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Thursday, April 23, 2015

Tribeca Review: EMELIE

Little Boy (Thomas Bair) and Girl (Sarah Bolger) Cinematographer: Luca Del Puppo
2015, 80 minutes
Not Rated

Review by Joshua Handler

Michael Thelin's Emilie is an unnerving film that provokes discomfort similar to that of Craig Zobel's 2012 nail-biter, Compliance. Emilie begins with a discomforting single-take scene in which a girl is lured to a car and kidnapped, and the detached viewpoint from which the scene is shot sets the tone for the rest of the film. While this film will be polarizing due to its disturbing content, it's an undeniably impressive debut for Thelin and a phenomenal showcase for its child actors and Sarah Bolger.

It is best going into Emelie knowing nothing, so I will refrain from including any description of the story in this review.

Until the muddled, clichéd final act (which is still entertaining), Emelie is a restrained thriller that announces Michael Thelin as a talent to watch. Despite the potential for this film's material to be exploitative, Thelin handles it with nuance and realism. He creates an atmosphere of dread by withholding key information for as long as he can. This keeps the audience in suspense, provoking anxiety.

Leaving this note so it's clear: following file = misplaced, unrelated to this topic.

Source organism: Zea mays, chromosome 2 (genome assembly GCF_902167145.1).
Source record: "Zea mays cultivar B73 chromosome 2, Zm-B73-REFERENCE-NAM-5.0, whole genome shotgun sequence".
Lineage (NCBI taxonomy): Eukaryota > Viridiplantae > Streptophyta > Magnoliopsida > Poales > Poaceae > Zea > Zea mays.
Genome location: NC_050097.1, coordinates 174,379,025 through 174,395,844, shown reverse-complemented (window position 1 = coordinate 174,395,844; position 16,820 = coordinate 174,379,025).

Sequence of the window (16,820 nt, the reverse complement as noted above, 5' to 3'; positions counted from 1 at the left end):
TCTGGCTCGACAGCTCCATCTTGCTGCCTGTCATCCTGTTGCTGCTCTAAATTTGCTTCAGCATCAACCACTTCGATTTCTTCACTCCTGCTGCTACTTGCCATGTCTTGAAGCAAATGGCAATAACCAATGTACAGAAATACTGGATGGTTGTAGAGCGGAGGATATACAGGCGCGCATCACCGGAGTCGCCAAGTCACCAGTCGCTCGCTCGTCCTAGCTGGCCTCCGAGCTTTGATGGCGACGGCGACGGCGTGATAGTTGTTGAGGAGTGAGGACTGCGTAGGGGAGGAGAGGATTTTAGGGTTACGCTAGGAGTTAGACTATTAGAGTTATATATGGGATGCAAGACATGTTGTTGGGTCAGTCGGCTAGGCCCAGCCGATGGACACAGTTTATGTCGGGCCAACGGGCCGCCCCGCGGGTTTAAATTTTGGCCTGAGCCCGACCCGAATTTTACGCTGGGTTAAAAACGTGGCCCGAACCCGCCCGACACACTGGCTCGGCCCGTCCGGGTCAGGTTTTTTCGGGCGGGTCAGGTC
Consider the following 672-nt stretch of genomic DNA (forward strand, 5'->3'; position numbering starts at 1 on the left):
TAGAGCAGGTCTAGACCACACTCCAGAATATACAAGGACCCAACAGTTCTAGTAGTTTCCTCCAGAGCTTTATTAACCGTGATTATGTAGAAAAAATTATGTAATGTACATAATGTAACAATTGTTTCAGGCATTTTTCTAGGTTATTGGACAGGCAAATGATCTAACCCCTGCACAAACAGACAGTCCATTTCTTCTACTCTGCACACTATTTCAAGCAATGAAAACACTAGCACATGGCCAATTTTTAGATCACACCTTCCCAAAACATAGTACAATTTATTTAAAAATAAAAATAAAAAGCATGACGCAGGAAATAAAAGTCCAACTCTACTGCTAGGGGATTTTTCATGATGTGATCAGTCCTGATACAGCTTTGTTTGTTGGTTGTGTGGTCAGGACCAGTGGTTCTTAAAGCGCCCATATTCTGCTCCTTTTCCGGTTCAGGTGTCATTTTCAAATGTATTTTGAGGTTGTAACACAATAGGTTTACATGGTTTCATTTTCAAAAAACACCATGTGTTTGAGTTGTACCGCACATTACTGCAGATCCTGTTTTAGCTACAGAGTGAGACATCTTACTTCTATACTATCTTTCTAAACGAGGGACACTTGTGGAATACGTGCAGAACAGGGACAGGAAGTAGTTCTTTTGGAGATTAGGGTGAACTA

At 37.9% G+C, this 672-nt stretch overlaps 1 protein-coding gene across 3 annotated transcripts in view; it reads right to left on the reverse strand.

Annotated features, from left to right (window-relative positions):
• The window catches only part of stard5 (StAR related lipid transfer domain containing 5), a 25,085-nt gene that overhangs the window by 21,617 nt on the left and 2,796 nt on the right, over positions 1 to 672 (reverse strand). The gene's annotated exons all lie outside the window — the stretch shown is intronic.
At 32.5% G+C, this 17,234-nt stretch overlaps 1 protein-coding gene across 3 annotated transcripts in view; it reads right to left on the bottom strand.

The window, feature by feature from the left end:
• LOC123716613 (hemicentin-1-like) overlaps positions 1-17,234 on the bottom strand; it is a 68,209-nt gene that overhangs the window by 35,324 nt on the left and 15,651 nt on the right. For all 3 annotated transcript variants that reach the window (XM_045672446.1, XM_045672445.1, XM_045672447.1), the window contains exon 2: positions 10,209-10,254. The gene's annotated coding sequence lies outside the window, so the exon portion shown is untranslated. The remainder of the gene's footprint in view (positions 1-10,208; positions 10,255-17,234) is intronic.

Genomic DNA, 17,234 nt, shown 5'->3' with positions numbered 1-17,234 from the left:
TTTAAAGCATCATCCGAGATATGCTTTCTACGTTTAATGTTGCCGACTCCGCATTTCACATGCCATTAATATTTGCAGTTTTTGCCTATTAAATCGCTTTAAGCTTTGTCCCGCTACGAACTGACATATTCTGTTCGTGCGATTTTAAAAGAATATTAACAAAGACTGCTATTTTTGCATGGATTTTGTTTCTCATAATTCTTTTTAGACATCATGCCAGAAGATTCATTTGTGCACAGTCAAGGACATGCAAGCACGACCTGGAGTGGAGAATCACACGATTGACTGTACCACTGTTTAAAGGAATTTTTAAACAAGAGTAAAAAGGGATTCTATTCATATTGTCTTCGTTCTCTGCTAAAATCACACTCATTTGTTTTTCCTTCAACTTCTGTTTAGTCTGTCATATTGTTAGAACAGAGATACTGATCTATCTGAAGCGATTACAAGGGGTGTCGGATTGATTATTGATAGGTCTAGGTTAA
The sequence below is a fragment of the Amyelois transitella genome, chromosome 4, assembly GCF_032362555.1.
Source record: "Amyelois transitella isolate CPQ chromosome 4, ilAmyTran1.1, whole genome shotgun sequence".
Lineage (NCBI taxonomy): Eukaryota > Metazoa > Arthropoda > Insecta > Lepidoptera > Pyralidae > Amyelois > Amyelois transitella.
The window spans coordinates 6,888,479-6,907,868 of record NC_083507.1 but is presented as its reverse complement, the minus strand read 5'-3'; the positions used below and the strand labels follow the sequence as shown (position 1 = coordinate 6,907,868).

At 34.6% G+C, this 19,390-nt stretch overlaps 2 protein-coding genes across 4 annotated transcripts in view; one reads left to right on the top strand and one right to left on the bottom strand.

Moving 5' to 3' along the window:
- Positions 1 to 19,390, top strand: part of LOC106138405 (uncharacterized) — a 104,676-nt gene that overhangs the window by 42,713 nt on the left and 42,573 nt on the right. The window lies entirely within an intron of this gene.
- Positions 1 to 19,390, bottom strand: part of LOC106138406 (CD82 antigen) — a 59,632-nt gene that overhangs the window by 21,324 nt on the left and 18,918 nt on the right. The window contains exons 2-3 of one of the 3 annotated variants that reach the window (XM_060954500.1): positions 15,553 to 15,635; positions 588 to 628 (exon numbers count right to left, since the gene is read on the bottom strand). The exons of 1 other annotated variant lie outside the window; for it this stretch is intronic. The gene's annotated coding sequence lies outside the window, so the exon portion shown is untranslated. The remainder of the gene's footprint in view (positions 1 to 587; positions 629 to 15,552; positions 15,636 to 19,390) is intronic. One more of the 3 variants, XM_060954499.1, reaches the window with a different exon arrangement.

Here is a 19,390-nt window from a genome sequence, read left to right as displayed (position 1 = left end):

Where Thelin falls, though, is in the final act where the storytelling becomes slightly muddled and clichéd. Emelie plays all of its cards at once in the final act, which deflates the intensity that Thelin had built up and cheapens the impact of film. These missteps don't ruin the film, but it was saddening to see such a promising setup have such a generic payoff.

The performances of Sarah Bolger, Joshua Rush, Carly Adams, and Thomas Bair are astonishing. Bolger impressed over a decade ago with her heartfelt performance in Jim Sheridan's In America, and she impresses again with her unhinged portrayal of the eponymous character here. Rush, Adams, and Bair portray three young siblings under the "care" of Bolger's Emelie. Their respective performances are frighteningly realistic.

Overall, Emelie is a strong calling card for director Michael Thelin, cinematographer Luca Del Puppo (his dark cinematography evokes 1970s thrillers), and the lead actors. Thelin has what it takes to create a great thriller, and with more films, he will hone his craft. Right now, he's an exciting new director to keep an eye on.


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